Spring 2017

synapse: University of Nevada, Reno School of Medicine

Pari Lab Dedication
The Gregory S. Pari, Ph.D. Microbiology Laboratory opened in November 2016. Photo by Anne McMillin, APR

Renovated lab opens to undergraduate learners

The School of Medicine’s microbiology department dedicated a new facility on Nov. 2, 2016 in the name of the former department chair who brought the microbiology undergraduate major to the University of Nevada, Reno.

The Gregory S. Pari, Ph.D. Microbiology Laboratory is the place for undergraduates majoring in Molecular Microbiology and Immunology to extend their classroom learning into practical science applications.

The newly-renovated microbiology lab stands as a testimonial to Pari’s enthusiasm for microbiology as a field of study and the University students who decide to follow in his footsteps. Pari passed away in May 2015.

The microbiology major represents a joint effort by the University of Nevada, Reno School of Medicine and the University’s College of Science to train students at the undergraduate level in the fundamentals of modern microbiology. Research in the microbiology department focuses on immunology with an emphasis on cancer biology and microbial pathogenesis. The new lab boasts a fluorescent microscope, dissecting microscopes, a nanodrop spectrophotometer, a commercial refrigerator, incubators, microscope cameras along with collaborative and accessible lab stations, improved ventilation and chemical-resistant countertops.

Renovation of the space was made possible by a generous gift from Mick Hitchcock, Ph.D.

• Anne McMillin, APR

Local leaders interact with medical students at Project Medical Education

Froehlich and PME Particiants with human heart
Mary Froehlich, Class of 2019, points out the features of the human heart to Project Medical Education participants during their time in the anatomy lab. Photo by Teresa Danna-Douglas.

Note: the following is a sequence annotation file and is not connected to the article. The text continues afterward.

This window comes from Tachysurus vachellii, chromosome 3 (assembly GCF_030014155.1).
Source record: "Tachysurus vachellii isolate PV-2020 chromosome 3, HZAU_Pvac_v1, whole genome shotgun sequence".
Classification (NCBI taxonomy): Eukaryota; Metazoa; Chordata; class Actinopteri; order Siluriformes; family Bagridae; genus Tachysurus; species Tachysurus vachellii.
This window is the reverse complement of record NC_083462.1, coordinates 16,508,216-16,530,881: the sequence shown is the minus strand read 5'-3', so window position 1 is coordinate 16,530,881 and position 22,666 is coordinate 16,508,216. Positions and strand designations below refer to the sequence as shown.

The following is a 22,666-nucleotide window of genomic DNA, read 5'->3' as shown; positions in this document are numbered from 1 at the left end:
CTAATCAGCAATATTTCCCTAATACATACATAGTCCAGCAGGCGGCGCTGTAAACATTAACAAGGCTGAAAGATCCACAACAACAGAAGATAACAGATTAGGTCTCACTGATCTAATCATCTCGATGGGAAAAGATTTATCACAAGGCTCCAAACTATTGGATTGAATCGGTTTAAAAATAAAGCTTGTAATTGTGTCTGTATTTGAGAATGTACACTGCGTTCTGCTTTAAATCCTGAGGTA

The University of Nevada, Reno School of Medicine hosted “Project Medical Education Nevada” on February 3, providing 18 community leaders and those in the broader health care sector with the opportunity to have one-on-one interactions with medical students while learning firsthand about what it takes to become a doctor.

Students, who also assisted with designing the sessions, shared their personal acceptance stories, experience with the curriculum, and anecdotes from their clinical years and the match process. Participants received hands-on training in heart dissection and suturing—both led by students—and were paired with a student and a physician during a visit to the family medicine clinic.

Thomas R. Kozel, Ph.D., professor of microbiology and immunology, led a highly-rated discussion of medical research, including his work on cryptococcal meningitis that has resulted in a diagnostic tool that may save as many as 100,000 lives each year in sub-Saharan Africa.

Before a closing reception, participants were presented with candy bars, some containing “golden tickets” in a Willy Wonka-themed mock Match Day.

In describing her experience, Toni Inserra, CEO of South Lyon Medical Center said: “The (Project Medical Education Nevada) program exceeded anything I could have ever imagined. The program was absolutely life-changing. I will make every effort in the future to provide support to the school, the staff and the students.”

• Jared Dashoff, AAMC